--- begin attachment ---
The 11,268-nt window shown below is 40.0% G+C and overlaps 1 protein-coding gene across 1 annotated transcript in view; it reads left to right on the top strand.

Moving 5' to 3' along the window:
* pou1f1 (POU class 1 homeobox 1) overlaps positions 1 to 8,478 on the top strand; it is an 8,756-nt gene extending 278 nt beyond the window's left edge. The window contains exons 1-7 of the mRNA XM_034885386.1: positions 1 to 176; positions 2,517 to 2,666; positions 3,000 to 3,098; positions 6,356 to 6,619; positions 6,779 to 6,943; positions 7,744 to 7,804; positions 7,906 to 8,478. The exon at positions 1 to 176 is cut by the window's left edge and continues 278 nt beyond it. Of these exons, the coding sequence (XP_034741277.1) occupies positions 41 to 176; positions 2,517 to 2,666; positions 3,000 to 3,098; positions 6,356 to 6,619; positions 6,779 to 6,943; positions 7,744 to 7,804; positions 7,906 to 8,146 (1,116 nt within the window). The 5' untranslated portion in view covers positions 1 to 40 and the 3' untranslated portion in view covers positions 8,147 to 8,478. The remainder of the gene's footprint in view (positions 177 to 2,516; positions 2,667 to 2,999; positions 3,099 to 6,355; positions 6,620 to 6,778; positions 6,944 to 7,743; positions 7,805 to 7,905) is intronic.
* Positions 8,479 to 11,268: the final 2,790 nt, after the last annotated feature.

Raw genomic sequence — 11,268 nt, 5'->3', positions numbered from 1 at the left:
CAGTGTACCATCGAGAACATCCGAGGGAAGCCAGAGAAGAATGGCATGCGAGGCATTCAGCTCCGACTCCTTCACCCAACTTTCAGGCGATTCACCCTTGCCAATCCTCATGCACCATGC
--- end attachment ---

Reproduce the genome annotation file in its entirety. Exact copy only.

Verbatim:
The 11,268-nt window shown below is 40.0% G+C and overlaps 1 protein-coding gene across 1 annotated transcript in view; it reads left to right on the top strand.

Moving 5' to 3' along the window:
* pou1f1 (POU class 1 homeobox 1) overlaps positions 1 to 8,478 on the top strand; it is an 8,756-nt gene extending 278 nt beyond the window's left edge. The window contains exons 1-7 of the mRNA XM_034885386.1: positions 1 to 176; positions 2,517 to 2,666; positions 3,000 to 3,098; positions 6,356 to 6,619; positions 6,779 to 6,943; positions 7,744 to 7,804; positions 7,906 to 8,478. The exon at positions 1 to 176 is cut by the window's left edge and continues 278 nt beyond it. Of these exons, the coding sequence (XP_034741277.1) occupies positions 41 to 176; positions 2,517 to 2,666; positions 3,000 to 3,098; positions 6,356 to 6,619; positions 6,779 to 6,943; positions 7,744 to 7,804; positions 7,906 to 8,146 (1,116 nt within the window). The 5' untranslated portion in view covers positions 1 to 40 and the 3' untranslated portion in view covers positions 8,147 to 8,478. The remainder of the gene's footprint in view (positions 177 to 2,516; positions 2,667 to 2,999; positions 3,099 to 6,355; positions 6,620 to 6,778; positions 6,944 to 7,743; positions 7,805 to 7,905) is intronic.
* Positions 8,479 to 11,268: the final 2,790 nt, after the last annotated feature.

Raw genomic sequence — 11,268 nt, 5'->3', positions numbered from 1 at the left:
CAGTGTACCATCGAGAACATCCGAGGGAAGCCAGAGAAGAATGGCATGCGAGGCATTCAGCTCCGACTCCTTCACCCAACTTTCAGGCGATTCACCCTTGCCAATCCTCATGCACCATGC